Protoplasma

, Volume 231, Issue 3, pp 127–135

Close association of centrosomes to the distal ends of the microbody during its growth, division and partitioning in the green alga Klebsormidium flaccidum

Article

DOI: 10.1007/s00709-007-0267-6

Cite this article as:
Honda, M. & Hashimoto, H. Protoplasma (2007) 231: 127. doi:10.1007/s00709-007-0267-6

Summary.

Division and partitioning of microbodies (peroxisomes) of the green alga Klebsormidium flaccidum, whose cells contain a single microbody, were investigated by electron microscopy. In interphase, the rod-shaped microbody is present between the nucleus and the single chloroplast, oriented perpendicular to the pole-to-pole direction of the future spindle. A centriole pair associates with one distal end of the microbody. In prophase, the microbody changes not only in shape, from a rodlike to a branched form, but also in orientation, from perpendicular to parallel to the future pole-to-pole direction. Duplicated centriole pairs are localized in close proximity to both distal ends of the microbody. In metaphase, the elongated microbody flanks the open spindle, with both distal ends close to the centriole pair at either spindle pole. The microbody further elongates in telophase and divides after septum formation (cytokinesis) has started. The association between the centrioles and both distal ends of the microbody is maintained throughout mitosis, resulting in the distal ends of the elongated microbody being fixed at the cellular poles. This configuration of the microbody may be favorable for faithful transmission of the organelle during cell division. After cytokinesis is completed, the microbody reverts to the perpendicular orientation by changing its shape. Microtubules radiating from the centrosomes flank the side of the microbody throughout mitosis. The close association of centrosomes and microtubules with the microbody is discussed in respect to the partitioning of the microbody in this alga.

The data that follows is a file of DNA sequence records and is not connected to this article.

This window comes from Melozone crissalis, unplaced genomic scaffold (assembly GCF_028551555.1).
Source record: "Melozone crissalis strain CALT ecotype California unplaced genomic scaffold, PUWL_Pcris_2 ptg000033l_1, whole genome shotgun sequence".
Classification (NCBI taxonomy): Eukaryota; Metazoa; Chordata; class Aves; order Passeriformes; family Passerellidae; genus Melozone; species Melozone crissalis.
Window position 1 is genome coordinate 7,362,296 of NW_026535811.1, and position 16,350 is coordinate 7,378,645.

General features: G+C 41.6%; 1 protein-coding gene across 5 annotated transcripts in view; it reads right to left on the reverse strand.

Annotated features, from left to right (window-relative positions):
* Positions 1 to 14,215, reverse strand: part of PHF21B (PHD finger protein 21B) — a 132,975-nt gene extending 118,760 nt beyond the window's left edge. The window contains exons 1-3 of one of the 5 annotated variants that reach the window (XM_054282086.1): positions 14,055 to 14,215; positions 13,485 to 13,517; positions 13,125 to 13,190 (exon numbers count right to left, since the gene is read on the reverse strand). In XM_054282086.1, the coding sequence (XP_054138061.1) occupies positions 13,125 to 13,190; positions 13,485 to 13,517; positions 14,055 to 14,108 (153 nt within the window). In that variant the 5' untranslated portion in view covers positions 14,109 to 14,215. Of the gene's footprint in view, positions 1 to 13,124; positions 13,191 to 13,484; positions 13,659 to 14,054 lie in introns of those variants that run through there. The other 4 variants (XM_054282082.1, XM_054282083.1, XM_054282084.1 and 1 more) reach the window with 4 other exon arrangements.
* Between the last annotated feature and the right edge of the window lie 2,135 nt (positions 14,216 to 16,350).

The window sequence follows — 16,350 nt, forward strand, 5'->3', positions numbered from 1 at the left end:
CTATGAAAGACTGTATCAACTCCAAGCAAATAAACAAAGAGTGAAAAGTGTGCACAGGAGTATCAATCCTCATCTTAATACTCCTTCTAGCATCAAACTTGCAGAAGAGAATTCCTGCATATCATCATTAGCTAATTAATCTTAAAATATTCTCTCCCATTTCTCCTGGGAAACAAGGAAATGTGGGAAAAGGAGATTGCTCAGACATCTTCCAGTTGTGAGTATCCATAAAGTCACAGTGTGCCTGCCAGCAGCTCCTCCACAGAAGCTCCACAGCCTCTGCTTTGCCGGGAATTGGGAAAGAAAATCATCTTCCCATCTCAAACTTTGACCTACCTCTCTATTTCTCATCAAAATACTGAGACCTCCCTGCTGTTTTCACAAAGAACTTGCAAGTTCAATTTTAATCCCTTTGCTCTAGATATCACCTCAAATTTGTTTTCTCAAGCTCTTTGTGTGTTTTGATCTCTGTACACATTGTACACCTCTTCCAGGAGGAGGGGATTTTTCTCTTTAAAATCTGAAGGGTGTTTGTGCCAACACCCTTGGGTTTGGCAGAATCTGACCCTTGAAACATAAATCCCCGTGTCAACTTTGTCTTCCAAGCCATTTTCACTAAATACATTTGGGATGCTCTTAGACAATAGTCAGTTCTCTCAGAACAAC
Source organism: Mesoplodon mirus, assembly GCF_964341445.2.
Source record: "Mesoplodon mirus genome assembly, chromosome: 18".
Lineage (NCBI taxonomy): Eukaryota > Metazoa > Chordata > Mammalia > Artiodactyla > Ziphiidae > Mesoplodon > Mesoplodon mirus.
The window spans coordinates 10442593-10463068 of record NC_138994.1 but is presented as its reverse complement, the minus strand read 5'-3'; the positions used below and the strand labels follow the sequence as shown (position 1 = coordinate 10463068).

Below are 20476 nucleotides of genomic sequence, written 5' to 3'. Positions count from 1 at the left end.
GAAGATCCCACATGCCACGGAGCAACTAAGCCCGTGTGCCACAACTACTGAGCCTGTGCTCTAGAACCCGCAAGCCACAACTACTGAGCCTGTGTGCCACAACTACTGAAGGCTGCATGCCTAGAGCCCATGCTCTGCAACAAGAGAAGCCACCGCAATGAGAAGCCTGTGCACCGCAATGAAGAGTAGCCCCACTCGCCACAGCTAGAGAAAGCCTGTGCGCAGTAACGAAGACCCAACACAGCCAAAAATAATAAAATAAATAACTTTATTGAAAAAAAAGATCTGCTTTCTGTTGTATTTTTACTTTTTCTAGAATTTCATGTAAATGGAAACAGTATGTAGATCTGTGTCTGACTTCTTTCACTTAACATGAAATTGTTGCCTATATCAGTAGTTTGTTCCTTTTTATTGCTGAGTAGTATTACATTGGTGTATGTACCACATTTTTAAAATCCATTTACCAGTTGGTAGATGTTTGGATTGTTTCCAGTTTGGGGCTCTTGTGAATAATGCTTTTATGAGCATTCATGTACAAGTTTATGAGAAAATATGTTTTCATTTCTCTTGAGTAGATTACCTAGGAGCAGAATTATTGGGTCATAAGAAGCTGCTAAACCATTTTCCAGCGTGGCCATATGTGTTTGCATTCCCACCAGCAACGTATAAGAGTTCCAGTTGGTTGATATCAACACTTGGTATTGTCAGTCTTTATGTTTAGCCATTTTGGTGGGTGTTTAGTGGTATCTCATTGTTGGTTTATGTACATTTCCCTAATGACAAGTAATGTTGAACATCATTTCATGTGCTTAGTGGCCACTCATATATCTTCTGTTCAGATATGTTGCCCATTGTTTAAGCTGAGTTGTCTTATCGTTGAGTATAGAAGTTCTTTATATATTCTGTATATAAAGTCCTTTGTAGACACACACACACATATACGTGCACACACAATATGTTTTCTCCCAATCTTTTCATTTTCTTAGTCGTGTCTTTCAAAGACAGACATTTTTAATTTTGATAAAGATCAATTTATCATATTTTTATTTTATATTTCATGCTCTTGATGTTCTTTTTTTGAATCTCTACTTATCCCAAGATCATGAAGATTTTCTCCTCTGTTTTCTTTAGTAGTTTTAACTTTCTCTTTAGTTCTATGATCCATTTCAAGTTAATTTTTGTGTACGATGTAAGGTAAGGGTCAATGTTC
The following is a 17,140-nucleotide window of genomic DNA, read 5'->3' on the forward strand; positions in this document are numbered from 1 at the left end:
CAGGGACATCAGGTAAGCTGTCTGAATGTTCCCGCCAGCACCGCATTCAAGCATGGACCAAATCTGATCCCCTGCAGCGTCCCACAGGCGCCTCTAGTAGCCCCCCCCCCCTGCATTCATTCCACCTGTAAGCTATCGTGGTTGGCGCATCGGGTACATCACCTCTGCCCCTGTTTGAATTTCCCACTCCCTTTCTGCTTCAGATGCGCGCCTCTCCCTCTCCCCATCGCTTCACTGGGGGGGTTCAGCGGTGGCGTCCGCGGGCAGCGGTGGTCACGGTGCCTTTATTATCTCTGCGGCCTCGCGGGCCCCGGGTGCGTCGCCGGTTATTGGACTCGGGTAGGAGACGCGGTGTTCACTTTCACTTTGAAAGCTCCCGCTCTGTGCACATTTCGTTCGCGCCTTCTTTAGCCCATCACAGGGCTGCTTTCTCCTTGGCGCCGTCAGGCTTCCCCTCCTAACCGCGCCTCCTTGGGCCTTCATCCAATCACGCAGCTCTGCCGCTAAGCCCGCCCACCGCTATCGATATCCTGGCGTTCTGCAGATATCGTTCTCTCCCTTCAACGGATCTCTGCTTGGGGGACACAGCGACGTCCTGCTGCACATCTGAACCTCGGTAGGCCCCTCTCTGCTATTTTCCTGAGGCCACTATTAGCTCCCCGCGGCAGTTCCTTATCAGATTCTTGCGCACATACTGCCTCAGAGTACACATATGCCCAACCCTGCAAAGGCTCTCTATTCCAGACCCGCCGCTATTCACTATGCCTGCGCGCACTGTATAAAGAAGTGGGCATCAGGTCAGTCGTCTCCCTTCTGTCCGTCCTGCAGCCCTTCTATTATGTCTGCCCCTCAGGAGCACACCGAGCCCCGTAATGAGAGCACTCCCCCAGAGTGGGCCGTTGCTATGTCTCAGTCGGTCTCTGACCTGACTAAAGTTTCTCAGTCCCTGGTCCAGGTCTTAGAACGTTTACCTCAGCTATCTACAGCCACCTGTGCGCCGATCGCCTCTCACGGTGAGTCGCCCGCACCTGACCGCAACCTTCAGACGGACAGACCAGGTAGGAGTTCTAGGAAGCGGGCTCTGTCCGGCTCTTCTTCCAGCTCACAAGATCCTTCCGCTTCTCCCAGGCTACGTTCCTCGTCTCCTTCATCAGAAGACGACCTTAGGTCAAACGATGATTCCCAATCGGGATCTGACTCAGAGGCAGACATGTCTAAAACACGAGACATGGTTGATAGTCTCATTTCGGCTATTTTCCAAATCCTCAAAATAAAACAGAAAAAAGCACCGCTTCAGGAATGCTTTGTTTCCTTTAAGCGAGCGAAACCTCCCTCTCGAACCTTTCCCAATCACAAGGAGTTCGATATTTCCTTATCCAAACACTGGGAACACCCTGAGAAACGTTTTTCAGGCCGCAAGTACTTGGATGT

Keywords: Centriole; Electron microscopy; Klebsormidium flaccidum; Microbody; Microtubule; Peroxisome.

Copyright information

© Springer-Verlag 2007

Authors and Affiliations

  1. 1.Department of Life Sciences, Graduate School of Arts and SciencesUniversity of TokyoMeguro-ku